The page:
Challenge the status quo thinking with new insights and a relatable story around a business problem to truly engage your customer
Your first challenge in a conversation with a prospect is to address this question: Why Change? If your prospect sees no reason to revisit this issue, there won’t be any real interest in what benefits your solution can provide or even what differentiates your company.
Your prospect is psychologically stranded – uninterested in questioning basic assumptions about the status quo. That’s why it’s necessary to challenge this status quo thinking with new insights that widen the frame around a business problem or otherwise cast a new light on current thinking.
Drawing on our experience in customer messaging, here are five essential elements to sequentially incorporate in your conversation that both present engaging insights and unsettle existing thinking.
This is your opportunity to present data points or research findings that demonstrate that the current environment is unsafe, unstable or unsustainable. This is what we think of as the “uncontrollables.”
They are uncontrollable because they are outside your power to change. They are simply facts that reveal a coming change. It may even be a single, inescapably powerful fact. You might cite a research firm – like Gartner or Forrester, for instance – that shows smartphone shipments are decreasing dramatically because consumers are extending the life of their existing phones. It might reveal that disruptive innovation and college debt concerns are tied to the expectations that up to 50% of colleges and universities will close within 15 years. Whatever the case, such data points should grab attention right off the bat and open the door to the next point of conversation.
This is where one delves deeper into the potential costs and consequences of standing still. What happens if your prospect continues on the same trajectory? What have others like them experienced? What are they experiencing now? These potential “pain points” are key to one’s motivation around change. The question is whether they resonate with your prospect.
What’s notable here is that these issues are “controllables.” If they exist, then they can be controlled, addressed – even overcome. What happens if you don’t adapt to a world in which overall sales for smartphones are slumping? What are the risks of a new capital campaign designed to grow the physical infrastructure of the existing university in an environment that portends sinking demand in the student population? What are the potential implications for the company and for the careers of people you are engaging?
The point of the conversation is not merely to create concern or illuminate unseen or insufficiently recognized problems – though that’s important. The conversation also should guide your prospect to a potential alternative and lay the foundation for exploring it more deeply. You want them to imagine a new direction and ask themselves: What If?
This is where you present key actions that are superior to and different than those applied in the current state. These are essentially your positioning statements. You want to lodge them in the mind of your prospect and create interest in what change could accomplish. That leaves them to imagine what it would be like if they took action and moved ahead.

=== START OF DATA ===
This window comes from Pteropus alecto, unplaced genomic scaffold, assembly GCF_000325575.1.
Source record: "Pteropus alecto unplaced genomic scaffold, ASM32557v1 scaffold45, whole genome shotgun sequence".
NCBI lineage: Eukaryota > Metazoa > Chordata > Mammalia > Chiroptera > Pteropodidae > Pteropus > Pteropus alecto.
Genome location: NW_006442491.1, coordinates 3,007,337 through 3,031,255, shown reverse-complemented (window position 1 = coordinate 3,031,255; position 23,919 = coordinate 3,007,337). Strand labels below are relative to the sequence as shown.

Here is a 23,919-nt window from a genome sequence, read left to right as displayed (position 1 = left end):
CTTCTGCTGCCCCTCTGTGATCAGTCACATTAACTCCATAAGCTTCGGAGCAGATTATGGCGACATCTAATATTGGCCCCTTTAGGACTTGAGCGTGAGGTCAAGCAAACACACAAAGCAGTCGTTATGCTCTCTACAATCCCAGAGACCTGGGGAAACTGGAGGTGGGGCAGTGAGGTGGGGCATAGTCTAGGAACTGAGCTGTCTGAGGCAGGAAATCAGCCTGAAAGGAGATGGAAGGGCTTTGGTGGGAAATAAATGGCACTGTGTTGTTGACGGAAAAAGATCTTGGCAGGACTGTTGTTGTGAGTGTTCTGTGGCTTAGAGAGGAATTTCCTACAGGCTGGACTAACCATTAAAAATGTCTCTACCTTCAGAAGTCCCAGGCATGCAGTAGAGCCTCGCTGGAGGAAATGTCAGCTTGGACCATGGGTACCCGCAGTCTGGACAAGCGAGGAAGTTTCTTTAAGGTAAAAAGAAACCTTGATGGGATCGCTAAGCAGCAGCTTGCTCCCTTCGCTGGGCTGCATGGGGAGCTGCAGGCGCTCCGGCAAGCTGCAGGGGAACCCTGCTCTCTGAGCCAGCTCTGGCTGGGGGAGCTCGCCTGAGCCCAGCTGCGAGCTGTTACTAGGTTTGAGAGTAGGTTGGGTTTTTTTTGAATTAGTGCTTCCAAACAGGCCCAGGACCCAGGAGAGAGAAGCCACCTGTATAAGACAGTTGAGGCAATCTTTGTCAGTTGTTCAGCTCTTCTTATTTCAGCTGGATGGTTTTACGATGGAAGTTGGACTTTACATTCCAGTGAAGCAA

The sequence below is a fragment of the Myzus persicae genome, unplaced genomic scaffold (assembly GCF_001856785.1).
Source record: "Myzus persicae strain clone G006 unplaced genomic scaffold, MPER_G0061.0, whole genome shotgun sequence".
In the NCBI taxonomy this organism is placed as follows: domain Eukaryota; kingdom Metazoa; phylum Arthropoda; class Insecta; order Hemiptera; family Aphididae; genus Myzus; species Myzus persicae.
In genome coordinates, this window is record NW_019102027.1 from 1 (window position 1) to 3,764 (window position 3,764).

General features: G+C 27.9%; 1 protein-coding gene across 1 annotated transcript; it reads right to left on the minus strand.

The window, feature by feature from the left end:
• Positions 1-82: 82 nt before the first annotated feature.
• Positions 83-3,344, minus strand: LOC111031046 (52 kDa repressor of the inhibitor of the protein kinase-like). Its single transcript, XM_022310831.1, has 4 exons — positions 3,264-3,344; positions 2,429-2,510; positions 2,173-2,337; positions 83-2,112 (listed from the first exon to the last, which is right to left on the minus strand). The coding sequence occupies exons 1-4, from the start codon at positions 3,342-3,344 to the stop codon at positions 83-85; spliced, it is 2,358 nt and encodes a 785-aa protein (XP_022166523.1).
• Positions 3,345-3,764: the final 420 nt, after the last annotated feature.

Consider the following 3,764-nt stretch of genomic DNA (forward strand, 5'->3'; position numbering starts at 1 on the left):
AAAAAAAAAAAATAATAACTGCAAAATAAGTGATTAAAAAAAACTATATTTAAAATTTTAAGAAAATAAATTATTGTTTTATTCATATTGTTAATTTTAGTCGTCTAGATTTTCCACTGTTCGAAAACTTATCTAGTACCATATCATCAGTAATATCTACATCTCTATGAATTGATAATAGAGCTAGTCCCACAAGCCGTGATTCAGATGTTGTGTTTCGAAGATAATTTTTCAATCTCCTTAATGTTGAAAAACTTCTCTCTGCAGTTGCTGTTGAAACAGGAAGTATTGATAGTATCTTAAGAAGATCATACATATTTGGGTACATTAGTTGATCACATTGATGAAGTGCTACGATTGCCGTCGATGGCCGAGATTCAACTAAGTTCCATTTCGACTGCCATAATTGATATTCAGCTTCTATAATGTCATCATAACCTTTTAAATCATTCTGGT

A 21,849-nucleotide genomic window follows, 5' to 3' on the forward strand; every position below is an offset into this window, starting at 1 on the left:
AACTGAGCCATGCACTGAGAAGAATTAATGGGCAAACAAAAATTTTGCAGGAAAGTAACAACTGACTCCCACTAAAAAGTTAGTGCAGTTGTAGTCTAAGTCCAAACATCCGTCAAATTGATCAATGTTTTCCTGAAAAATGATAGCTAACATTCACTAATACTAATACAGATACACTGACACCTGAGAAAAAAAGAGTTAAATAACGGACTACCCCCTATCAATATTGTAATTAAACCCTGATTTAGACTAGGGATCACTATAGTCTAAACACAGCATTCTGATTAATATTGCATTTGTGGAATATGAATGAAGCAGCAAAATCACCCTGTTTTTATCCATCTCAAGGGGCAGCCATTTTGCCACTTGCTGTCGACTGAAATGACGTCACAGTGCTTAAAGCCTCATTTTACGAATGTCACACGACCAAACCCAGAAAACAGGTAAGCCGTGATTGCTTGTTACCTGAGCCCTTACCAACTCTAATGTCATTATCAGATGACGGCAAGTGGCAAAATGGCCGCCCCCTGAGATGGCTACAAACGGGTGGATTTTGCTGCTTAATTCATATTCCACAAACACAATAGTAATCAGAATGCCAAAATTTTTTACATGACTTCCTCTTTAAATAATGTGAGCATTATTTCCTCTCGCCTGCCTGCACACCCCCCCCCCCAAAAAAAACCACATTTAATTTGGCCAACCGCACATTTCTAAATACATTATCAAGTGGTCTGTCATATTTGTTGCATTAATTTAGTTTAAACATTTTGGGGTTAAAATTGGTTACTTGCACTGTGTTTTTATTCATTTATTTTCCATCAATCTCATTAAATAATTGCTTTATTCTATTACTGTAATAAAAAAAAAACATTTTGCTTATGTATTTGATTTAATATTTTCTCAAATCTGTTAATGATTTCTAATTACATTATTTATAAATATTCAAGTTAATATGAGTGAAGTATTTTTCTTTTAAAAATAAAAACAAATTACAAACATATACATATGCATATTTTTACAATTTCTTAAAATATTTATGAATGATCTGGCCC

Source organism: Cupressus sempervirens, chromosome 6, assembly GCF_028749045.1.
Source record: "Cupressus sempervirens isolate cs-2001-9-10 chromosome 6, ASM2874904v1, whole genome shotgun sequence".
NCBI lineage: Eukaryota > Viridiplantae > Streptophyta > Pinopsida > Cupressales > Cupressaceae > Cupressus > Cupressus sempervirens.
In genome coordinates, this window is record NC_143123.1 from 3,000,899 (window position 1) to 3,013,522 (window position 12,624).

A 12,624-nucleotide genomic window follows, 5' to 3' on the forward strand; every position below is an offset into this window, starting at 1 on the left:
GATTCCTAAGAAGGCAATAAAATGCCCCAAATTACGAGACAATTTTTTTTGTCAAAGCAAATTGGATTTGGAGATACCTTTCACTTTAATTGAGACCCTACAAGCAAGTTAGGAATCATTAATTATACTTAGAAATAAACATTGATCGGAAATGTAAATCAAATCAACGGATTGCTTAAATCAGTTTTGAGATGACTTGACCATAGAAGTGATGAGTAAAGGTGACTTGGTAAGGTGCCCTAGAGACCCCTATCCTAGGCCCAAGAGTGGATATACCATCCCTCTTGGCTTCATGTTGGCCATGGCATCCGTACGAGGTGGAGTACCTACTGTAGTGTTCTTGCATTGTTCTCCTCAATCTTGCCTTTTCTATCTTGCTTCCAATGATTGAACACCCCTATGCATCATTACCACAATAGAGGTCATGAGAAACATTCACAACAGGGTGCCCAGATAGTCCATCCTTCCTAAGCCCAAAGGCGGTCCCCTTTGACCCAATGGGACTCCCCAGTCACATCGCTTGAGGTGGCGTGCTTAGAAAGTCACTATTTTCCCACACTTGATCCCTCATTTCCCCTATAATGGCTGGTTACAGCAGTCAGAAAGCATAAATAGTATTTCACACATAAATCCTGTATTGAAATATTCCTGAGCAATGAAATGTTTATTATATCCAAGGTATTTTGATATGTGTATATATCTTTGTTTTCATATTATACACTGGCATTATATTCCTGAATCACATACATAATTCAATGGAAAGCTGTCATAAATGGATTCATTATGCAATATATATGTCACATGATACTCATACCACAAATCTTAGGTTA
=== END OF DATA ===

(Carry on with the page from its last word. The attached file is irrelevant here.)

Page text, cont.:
“You want your prospect to imagine a new direction and ask themselves: What If?”
Here’s where to present a new approach or solution that addresses the problem or problems raised in your discussion of the Breakdown. Clarity is achieved through contrast. You must vividly demonstrate how this new approach will reduce expenses, increase revenue, reduce risk – or some combination of these factors.
The temptation among salespeople often is to leap to this part of the conversation without sufficiently having addressed the current state and its implications. But you can’t really show contrast that celebrates “the fantastic future” without ensuring there is some agreement upfront about the potential risks or likelihood of pain in relation to “the unpleasant present.” That said, you are in a good position to present the payoffs and business impact of your solution if you have handled the conversation in a skillful manner.
Finally, you’ll want to leave your prospect with evidence of your business impact — a proof point (or perhaps several) demonstrating that you have achieved the results you’ve described with others like them.
This is where a vivid case study or success story can put a powerful exclamation point on the discussion you’ve had. You complete the arc of your overarching value story with a customer story that ideally illustrates the human dimension and impact of your work with others.
By utilizing these 5 elements in your sales conversation, you set the stage for addressing questions that arise deeper in the buyer’s journey. Your prospect will want to know what’s different about you. They will want to explore your experience and expectations around implementation. They may have questions concerning financing options. But none of those late-stage questions will be raised in all seriousness until your prospect believes that change is necessary.
At Visible Impact, we’ve successfully applied this approach time and again in our messaging work with clients. In turn, they apply it in Executive Briefings designed around compelling insights – raising the level of conversations with prospects and customers.
Contact me to explore how this approach might apply to your messaging, marketing, and sales enablement efforts.
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